With wildfire season underway in Arizona, photos and videos of flames and smoke begin to circulate on the Internet, but the safety of the person behind the camera, the firefighters and the nearby communities are put into question when drones are involved.

Wildfires are "No Drone Zones." Fire departments and incident management teams across Arizona are reminding people, "if you fly, we can't."

Currently, fire crews are fighting the 20,000-acre Goodwin Fire 14 miles south of Prescott. As firefighters work to get the upper hand on the moving fire, the Federal Aviation Administration is prohibiting aircrafts from flying in the area "to provide a safe environment for aerial firefighting operations", according to its website.

READ: Goodwin Fire has burned over 20,000 acres; here's what we know

Several times this season, firefighter efforts have been delayed due to drones flying over fires.

READ: Drone slows firefighters on blaze near Flagstaff
READ: Drone caused delay for firefighters combating wildfire in Williams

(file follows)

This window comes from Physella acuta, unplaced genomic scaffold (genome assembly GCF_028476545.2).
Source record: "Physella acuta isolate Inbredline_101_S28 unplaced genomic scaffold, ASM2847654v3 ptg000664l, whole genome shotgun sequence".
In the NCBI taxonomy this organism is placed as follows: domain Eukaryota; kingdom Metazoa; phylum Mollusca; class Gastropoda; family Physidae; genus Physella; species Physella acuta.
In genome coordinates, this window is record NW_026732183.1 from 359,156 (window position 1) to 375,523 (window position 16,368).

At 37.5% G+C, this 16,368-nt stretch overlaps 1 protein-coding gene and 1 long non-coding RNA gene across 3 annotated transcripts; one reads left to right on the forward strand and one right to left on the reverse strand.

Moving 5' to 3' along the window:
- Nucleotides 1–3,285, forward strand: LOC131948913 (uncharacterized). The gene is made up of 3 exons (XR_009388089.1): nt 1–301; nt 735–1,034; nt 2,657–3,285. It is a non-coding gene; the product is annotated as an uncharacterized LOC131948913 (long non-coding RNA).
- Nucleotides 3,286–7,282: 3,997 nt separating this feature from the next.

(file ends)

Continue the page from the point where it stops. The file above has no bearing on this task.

READ: Firefighters warn drone operators to stay away

When a drone is flying in the area, fire and incident management teams will ground their helicopters for safety precautions and, in doing so, are delayed in combating flames.

“If a UAS is detected flying over or near a wildfire, we will stop airtankers from dropping fire retardant, helicopters from dropping water and other aerial firefighting aircraft from performing wildfire suppression missions until we can confirm that the drone has left the area and we are confident it won’t return,” said U.S. Forest Service representative Steve Gage, on a U.S. Department of Agriculture press release.

Coconino National Forest Incident Commander, True Brown, recommends drone operators use the National Interagency Fire Center’s website to register an unmanned aircraft system, get information on the rules for flying in different scenarios and get up-to-date information on where firefighters are flying.

No Drone Zones can also be found using the FAA website.

Officials will search for the operators of drones flying in No Drone Zones, and criminal penalties including fines and imprisonment are applicable.

The FAA makes it clear that breaking these laws can include fines of up to $250,000 and imprisonment for up to three years.